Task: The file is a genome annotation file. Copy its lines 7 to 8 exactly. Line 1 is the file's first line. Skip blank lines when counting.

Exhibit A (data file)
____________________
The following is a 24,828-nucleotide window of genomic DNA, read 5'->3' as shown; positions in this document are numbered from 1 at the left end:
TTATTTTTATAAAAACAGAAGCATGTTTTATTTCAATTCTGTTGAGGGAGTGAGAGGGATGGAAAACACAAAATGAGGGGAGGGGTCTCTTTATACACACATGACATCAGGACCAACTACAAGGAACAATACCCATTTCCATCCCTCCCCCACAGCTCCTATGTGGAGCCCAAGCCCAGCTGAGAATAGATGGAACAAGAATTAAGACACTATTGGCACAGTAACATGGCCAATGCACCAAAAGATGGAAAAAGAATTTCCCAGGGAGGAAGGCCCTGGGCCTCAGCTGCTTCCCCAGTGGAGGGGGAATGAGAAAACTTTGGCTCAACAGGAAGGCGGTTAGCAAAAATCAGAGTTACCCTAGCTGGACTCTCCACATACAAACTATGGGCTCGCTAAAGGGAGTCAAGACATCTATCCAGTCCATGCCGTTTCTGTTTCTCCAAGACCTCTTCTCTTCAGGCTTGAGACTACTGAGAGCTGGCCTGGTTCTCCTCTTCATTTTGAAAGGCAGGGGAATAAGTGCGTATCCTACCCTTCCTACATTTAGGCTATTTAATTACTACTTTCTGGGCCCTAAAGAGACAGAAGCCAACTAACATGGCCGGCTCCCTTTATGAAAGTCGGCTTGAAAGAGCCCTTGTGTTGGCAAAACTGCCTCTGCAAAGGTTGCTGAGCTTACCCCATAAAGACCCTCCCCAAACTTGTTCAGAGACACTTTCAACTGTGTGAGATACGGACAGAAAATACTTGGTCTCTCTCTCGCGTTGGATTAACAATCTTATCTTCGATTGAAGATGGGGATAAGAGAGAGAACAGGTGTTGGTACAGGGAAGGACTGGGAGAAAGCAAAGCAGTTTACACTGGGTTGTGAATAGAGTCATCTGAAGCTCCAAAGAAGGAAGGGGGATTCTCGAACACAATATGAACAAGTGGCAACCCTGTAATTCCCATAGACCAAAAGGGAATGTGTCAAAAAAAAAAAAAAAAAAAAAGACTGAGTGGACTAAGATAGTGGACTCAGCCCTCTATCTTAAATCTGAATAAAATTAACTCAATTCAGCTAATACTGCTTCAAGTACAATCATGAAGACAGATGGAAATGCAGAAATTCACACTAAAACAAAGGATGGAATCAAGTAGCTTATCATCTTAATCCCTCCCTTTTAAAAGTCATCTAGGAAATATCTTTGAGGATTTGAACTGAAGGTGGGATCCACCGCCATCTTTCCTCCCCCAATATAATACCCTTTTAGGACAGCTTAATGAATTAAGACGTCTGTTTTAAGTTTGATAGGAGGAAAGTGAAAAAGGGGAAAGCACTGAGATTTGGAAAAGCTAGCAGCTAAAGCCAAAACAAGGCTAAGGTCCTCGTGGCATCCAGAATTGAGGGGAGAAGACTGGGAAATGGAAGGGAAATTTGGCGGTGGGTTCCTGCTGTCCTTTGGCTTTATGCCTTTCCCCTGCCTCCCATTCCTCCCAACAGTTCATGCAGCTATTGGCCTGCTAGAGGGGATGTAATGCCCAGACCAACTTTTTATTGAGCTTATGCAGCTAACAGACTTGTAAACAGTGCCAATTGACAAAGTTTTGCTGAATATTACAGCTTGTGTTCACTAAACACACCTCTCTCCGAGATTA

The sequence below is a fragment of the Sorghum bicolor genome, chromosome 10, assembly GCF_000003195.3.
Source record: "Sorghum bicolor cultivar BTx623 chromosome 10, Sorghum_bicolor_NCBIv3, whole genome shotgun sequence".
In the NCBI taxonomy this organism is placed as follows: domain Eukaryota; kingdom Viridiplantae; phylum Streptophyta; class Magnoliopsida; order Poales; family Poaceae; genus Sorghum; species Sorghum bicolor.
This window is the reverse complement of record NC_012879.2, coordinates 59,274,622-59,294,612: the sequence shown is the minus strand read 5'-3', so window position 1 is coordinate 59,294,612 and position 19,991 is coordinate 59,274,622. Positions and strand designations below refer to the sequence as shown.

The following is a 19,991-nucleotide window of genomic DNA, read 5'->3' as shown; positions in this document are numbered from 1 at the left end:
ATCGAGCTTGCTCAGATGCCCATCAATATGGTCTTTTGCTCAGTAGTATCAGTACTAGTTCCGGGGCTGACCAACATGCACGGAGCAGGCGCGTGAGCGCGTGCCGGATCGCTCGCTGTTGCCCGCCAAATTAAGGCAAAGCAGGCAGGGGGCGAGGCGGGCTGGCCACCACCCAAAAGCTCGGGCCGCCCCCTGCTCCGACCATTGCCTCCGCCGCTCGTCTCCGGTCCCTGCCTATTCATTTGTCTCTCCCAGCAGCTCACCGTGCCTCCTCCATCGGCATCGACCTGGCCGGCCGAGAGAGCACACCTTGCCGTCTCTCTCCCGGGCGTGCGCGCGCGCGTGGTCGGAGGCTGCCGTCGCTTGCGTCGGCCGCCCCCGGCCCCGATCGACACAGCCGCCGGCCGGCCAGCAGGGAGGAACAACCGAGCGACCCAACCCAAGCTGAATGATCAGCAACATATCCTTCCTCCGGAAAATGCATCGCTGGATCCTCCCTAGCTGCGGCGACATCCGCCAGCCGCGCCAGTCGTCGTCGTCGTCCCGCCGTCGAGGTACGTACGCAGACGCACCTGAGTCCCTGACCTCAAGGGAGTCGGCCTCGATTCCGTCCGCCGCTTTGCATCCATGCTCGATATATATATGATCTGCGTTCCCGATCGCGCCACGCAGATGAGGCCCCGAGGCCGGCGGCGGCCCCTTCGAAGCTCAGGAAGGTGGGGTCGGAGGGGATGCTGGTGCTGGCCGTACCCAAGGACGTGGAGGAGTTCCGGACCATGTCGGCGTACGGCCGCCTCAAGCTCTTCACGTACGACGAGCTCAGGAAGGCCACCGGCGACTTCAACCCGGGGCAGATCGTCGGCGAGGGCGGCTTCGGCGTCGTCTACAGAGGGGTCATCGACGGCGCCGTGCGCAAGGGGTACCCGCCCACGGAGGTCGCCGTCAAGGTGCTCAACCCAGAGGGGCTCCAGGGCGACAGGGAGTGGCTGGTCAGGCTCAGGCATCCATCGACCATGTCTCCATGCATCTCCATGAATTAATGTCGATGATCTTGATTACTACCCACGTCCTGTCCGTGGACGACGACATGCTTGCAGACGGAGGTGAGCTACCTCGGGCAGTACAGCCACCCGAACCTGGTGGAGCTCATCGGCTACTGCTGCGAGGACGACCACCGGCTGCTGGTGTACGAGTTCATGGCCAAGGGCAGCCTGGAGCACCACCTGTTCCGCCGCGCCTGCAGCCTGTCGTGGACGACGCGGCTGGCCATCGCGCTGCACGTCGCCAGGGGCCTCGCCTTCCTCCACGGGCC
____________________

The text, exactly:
The following is a 19,991-nucleotide window of genomic DNA, read 5'->3' as shown; positions in this document are numbered from 1 at the left end:
ATCGAGCTTGCTCAGATGCCCATCAATATGGTCTTTTGCTCAGTAGTATCAGTACTAGTTCCGGGGCTGACCAACATGCACGGAGCAGGCGCGTGAGCGCGTGCCGGATCGCTCGCTGTTGCCCGCCAAATTAAGGCAAAGCAGGCAGGGGGCGAGGCGGGCTGGCCACCACCCAAAAGCTCGGGCCGCCCCCTGCTCCGACCATTGCCTCCGCCGCTCGTCTCCGGTCCCTGCCTATTCATTTGTCTCTCCCAGCAGCTCACCGTGCCTCCTCCATCGGCATCGACCTGGCCGGCCGAGAGAGCACACCTTGCCGTCTCTCTCCCGGGCGTGCGCGCGCGCGTGGTCGGAGGCTGCCGTCGCTTGCGTCGGCCGCCCCCGGCCCCGATCGACACAGCCGCCGGCCGGCCAGCAGGGAGGAACAACCGAGCGACCCAACCCAAGCTGAATGATCAGCAACATATCCTTCCTCCGGAAAATGCATCGCTGGATCCTCCCTAGCTGCGGCGACATCCGCCAGCCGCGCCAGTCGTCGTCGTCGTCCCGCCGTCGAGGTACGTACGCAGACGCACCTGAGTCCCTGACCTCAAGGGAGTCGGCCTCGATTCCGTCCGCCGCTTTGCATCCATGCTCGATATATATATGATCTGCGTTCCCGATCGCGCCACGCAGATGAGGCCCCGAGGCCGGCGGCGGCCCCTTCGAAGCTCAGGAAGGTGGGGTCGGAGGGGATGCTGGTGCTGGCCGTACCCAAGGACGTGGAGGAGTTCCGGACCATGTCGGCGTACGGCCGCCTCAAGCTCTTCACGTACGACGAGCTCAGGAAGGCCACCGGCGACTTCAACCCGGGGCAGATCGTCGGCGAGGGCGGCTTCGGCGTCGTCTACAGAGGGGTCATCGACGGCGCCGTGCGCAAGGGGTACCCGCCCACGGAGGTCGCCGTCAAGGTGCTCAACCCAGAGGGGCTCCAGGGCGACAGGGAGTGGCTGGTCAGGCTCAGGCATCCATCGACCATGTCTCCATGCATCTCCATGAATTAATGTCGATGATCTTGATTACTACCCACGTCCTGTCCGTGGACGACGACATGCTTGCAGACGGAGGTGAGCTACCTCGGGCAGTACAGCCACCCGAACCTGGTGGAGCTCATCGGCTACTGCTGCGAGGACGACCACCGGCTGCTGGTGTACGAGTTCATGGCCAAGGGCAGCCTGGAGCACCACCTGTTCCGCCGCGCCTGCAGCCTGTCGTGGACGACGCGGCTGGCCATCGCGCTGCACGTCGCCAGGGGCCTCGCCTTCCTCCACGGGCC